Located on the shores of Lake Redwaters, Good Mead was originally founded on the fishing trade from the lake. However, being too small to compete with other towns, it now focuses heavily on the production and export of, as their name implies, mead. They sell it to Bryn Shander, which has a much higher merchant population.


An illustration of Lonelywood's heraldry, two white trangles pointing toward each other from the top and bottom of a green shield


This isolated little town is the furthest north of the Ten Towns, built into the Lonelywood Forest on the edge of lake Maer Dualdon. It has no walls, and is regularly raided, but it is nevertheless a thriving town. Its regular danger gives its people a strong sense of community and cooperation, aided by the fact that it is the location of choice for those looking to escape from past lives (being the northernmost settlement). It also has a thriving lumber industry since it has the easiest access to wood of the Ten Towns.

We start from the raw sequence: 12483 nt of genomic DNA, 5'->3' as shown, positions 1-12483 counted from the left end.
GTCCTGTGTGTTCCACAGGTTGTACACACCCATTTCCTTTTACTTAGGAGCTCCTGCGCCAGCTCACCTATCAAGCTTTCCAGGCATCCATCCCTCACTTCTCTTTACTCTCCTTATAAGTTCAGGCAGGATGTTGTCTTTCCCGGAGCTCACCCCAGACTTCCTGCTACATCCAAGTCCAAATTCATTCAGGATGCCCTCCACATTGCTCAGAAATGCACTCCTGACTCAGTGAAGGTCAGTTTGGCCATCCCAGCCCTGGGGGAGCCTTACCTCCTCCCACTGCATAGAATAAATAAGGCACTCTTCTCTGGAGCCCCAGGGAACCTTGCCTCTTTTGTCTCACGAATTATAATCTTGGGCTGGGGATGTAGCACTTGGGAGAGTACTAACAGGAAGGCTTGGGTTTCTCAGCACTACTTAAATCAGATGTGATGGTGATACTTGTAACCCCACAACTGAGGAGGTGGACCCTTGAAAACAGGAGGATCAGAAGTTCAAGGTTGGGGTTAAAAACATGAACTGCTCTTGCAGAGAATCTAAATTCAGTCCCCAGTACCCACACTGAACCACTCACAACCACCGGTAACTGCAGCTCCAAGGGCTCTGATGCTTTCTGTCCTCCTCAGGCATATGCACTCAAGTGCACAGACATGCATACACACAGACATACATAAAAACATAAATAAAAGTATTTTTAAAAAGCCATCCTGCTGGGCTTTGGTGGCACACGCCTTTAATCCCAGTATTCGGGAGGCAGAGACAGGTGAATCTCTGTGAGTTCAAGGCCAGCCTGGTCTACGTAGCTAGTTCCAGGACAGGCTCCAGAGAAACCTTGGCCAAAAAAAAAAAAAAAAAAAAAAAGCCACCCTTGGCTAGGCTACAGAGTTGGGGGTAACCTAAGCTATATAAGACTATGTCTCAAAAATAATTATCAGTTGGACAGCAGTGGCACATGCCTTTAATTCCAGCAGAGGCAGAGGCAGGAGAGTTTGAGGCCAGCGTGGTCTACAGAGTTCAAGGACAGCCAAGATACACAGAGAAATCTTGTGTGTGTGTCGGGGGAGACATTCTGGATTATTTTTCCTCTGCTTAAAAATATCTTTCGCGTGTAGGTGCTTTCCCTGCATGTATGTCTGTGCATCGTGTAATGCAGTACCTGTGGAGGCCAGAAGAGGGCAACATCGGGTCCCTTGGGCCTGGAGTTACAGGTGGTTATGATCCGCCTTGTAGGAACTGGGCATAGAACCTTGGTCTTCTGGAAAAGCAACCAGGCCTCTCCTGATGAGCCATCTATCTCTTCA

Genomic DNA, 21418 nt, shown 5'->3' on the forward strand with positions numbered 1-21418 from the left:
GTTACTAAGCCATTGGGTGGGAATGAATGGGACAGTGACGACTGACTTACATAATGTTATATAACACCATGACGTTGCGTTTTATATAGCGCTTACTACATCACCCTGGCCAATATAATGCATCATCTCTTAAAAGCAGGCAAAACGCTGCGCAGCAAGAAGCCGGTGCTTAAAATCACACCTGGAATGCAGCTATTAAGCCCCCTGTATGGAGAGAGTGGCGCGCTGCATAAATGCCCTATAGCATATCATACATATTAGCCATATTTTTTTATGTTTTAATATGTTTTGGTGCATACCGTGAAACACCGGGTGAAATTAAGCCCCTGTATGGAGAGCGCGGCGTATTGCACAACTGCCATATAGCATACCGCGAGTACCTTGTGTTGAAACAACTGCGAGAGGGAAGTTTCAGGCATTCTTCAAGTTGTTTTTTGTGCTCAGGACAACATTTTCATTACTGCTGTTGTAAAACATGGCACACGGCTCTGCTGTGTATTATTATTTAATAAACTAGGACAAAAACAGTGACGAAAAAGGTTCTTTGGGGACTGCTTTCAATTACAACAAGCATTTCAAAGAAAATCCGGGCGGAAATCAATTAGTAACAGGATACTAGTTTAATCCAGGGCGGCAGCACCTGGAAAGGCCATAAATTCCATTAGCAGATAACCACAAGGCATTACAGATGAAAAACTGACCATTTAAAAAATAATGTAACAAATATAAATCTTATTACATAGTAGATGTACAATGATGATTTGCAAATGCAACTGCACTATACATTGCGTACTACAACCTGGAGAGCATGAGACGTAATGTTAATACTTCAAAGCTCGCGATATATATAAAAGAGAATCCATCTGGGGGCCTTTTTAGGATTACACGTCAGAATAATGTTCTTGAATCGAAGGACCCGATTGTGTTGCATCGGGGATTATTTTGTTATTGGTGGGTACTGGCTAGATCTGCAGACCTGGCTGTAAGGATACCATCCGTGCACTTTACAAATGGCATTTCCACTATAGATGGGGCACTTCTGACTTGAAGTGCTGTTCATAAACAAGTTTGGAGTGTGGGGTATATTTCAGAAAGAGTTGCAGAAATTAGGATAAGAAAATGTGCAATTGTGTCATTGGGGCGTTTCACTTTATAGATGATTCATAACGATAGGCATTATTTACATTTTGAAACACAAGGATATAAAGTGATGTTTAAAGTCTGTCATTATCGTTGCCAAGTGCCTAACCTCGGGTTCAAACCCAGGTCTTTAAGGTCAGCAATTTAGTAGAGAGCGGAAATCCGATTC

An illustration of Targos' herladry, a black single-sailed ship on a blue shield with silver and grey filigree surrounding it


Even after losing its once-held position as the most prominent and easily accessed settlement in Ten Town to Bryn Shander, Targos remains the second largest among the villages, settled on the shores of Maer Dualdon the end of the old ‘Ten Trail’ which connects to the city of Luskan. It survives almost wholly on fishing (having deep waters, a massive fleet, and the most skilled sailors in Icewind Dale), with a no-nonsense, down-to-earth attitude permeating its society. Other than fishing, Targos is particularly known for its sturdy wooden walls, which provide excellent defense against the dangers of the Dale.  

Like Easthaven, Targos has had a colorful history. It has survived airship crashes, goblin and barbarian invasions, evil wizards’ schemes, and more.


An illustration of Termalaine's heraldry, a white fish opening its mouth toward a termaline stone against a blue shield


The most beautiful of the Ten Towns, Termalaine is named for its mining of tourmaline gems, which can be found in nearby caves. Its surrounding scenery is just as beautiful, however, as any gem, and its people are known to be fine shipwrights and craftsmen. It’s one of the most peaceful of the Ten Towns, although its rivalry with Targos does sometimes get heated.





Have you ever played a campaign set in Icewind Dale? Did you use Ten Towns? Which is your favorite of the settlements? Let us know in the comments below!